Types of fitness & healthcare data
Fitbit divides the data it provides into categories called “scopes”. Developers can access 9 of them:
|🗂 Scope||📋 Description|
|Activity||Exercise log and activity data, including such details as step count, burned calories, distance, active minutes|
|Heart Rate||User’s heart rate and related analysis|
|Location||GPS and other location data|
|Nutrition||Food/water logging, nutrition-related data, calorie consumption, goals, etc.|
|Sleep||Sleep logs and related analysis|
|Weight||Weight, goals and related analysis (body fat percentage, body mass index)|
|Social||Social activity of the user within the Fitbit platform: friend list, leaderboards, etc.|
|Profile||Basic user info like name, sex, and age|
|Settings||User account and device settings (e.g. alarms)|
At first glance, security requirements for the Fitbit framework integration are quite basic: you can’t read any data without the user’s permission; you can’t sell the data obtained through the Fitbit services; users should clearly understand how you use their data, etc.
Yet, we recommend taking a close look at Fitbit’s requirements since the platform is quite strict when it comes to using their data in your own app.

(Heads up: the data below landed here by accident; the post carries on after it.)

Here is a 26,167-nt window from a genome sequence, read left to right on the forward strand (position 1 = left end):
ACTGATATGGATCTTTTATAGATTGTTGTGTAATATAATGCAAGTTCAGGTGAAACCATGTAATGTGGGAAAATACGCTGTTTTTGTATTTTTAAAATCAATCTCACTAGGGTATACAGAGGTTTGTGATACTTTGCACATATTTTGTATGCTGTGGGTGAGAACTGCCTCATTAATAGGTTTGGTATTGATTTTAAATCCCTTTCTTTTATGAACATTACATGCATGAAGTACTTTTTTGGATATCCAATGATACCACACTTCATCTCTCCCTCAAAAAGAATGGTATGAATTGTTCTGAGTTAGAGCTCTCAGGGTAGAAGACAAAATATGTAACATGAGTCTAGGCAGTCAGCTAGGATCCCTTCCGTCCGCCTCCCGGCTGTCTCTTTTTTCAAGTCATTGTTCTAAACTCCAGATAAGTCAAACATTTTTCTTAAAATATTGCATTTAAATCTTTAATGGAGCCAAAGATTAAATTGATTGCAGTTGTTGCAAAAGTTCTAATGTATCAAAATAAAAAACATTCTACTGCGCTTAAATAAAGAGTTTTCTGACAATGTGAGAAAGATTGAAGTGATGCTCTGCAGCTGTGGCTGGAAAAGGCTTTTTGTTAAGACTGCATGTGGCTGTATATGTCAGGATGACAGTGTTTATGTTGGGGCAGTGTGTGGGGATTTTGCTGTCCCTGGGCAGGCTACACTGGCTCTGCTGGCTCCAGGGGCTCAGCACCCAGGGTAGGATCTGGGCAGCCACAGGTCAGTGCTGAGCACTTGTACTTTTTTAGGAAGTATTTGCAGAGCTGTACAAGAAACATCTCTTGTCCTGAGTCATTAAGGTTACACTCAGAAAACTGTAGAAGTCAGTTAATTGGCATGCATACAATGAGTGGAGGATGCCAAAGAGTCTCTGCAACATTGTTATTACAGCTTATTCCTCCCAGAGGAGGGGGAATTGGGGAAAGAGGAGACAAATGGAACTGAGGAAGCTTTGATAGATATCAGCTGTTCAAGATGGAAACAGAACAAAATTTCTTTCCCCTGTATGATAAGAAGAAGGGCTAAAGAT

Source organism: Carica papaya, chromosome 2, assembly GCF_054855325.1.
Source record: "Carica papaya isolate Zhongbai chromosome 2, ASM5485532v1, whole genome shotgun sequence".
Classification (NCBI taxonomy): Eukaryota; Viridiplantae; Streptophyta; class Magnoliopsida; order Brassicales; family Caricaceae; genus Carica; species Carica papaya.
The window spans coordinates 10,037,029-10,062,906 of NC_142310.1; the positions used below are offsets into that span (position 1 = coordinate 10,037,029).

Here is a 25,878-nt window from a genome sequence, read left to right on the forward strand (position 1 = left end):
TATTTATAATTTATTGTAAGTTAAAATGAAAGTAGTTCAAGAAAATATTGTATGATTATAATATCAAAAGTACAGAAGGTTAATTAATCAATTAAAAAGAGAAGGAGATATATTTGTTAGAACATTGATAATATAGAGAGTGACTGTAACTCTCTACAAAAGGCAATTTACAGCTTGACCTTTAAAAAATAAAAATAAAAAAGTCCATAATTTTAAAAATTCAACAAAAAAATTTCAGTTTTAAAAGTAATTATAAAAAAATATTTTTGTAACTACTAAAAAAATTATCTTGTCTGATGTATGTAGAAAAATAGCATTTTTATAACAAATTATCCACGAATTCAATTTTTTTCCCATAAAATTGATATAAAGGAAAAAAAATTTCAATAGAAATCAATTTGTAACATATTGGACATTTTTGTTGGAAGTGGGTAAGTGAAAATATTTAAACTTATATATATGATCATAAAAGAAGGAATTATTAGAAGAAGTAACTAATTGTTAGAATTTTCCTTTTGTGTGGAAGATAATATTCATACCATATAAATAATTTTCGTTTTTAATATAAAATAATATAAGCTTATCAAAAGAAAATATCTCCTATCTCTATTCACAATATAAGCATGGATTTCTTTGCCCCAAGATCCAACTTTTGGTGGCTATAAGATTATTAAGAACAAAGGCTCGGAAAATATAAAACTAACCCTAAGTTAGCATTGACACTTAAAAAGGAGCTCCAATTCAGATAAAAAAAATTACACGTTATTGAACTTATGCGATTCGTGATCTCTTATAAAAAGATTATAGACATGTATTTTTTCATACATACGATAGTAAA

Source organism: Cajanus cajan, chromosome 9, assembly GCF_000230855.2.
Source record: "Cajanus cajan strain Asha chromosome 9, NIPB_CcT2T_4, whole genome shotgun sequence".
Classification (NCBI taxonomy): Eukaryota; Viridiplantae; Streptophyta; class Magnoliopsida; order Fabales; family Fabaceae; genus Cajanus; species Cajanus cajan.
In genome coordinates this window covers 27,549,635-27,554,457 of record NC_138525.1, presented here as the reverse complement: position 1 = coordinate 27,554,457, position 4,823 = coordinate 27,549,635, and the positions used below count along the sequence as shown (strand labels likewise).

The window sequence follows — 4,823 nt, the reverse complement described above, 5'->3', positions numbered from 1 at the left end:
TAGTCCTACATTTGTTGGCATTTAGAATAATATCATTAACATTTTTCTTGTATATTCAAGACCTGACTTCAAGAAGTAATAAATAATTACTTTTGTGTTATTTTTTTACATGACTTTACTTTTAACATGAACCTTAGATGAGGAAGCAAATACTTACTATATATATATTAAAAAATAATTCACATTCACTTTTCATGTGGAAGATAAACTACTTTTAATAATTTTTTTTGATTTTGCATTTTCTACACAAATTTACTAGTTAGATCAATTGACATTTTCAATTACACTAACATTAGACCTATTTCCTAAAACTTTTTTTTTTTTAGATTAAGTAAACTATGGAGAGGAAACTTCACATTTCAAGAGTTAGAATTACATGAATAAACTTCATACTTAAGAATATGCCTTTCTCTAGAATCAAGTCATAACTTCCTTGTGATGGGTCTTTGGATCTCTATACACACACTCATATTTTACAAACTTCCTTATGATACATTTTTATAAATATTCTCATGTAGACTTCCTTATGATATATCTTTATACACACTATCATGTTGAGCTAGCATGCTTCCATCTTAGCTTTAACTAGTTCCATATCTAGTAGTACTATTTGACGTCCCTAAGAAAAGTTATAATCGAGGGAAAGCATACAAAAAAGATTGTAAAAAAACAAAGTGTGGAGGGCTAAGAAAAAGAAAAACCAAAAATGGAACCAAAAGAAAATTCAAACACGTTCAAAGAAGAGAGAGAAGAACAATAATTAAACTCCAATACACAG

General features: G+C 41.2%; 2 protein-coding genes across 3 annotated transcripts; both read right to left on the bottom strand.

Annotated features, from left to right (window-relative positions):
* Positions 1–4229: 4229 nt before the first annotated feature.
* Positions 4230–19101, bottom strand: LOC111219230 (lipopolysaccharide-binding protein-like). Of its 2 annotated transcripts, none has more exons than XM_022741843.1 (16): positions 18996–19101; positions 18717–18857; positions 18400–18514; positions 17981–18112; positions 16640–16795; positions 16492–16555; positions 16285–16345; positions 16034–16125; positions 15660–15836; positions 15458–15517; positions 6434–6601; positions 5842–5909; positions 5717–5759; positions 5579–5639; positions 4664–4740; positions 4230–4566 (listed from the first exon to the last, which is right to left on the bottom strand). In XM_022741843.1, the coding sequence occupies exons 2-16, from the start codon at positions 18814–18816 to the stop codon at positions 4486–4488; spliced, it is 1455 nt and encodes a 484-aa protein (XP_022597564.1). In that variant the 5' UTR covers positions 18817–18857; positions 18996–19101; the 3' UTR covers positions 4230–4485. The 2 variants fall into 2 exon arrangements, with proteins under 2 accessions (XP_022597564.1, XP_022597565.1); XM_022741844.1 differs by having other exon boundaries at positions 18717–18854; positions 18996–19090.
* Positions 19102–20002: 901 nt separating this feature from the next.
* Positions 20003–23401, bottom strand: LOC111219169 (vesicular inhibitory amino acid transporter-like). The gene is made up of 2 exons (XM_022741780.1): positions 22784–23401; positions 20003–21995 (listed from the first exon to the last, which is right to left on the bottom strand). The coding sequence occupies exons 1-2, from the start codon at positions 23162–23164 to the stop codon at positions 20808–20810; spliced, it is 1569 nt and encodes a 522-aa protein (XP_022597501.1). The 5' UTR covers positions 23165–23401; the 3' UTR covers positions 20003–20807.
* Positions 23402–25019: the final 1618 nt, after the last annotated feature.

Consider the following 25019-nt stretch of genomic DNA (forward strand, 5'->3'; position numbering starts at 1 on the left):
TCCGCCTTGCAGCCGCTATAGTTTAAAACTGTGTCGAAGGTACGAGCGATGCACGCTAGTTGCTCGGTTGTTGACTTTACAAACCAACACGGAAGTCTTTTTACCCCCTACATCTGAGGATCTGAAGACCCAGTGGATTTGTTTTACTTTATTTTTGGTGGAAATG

For example, when providing access to its services, Fitbit expects developers to create apps that “interact with, enhance, extend, and improve the Fitbit Platform”. They stress that you shouldn’t use the Web API or Fitbit Developer Tools to create services that replace or provide similar functionality to the Fitbit Products and Platform. Consider this if you were about to make a Fitbit-like application.
You should be also careful with details. For example, your app, business name, domain name, and even email address or social media username shouldn’t contain not only “Fitbit” itself but even “-bit” ending. You are also not allowed to use the logo, icon, and even font and type styles from Fitbit Products.
You can check all the needed policies and requirements here:
- Fitbit Platform Terms of Service
- If you’re developing an application for a Fitbit Product, then it also must comply with Fitbit App Gallery Guidelines and Fitbit Application Distribution Agreement.
To use the Fitbit SDK and develop apps and clock faces for Fitbit devices, you’ll need:
- Fitbit user account.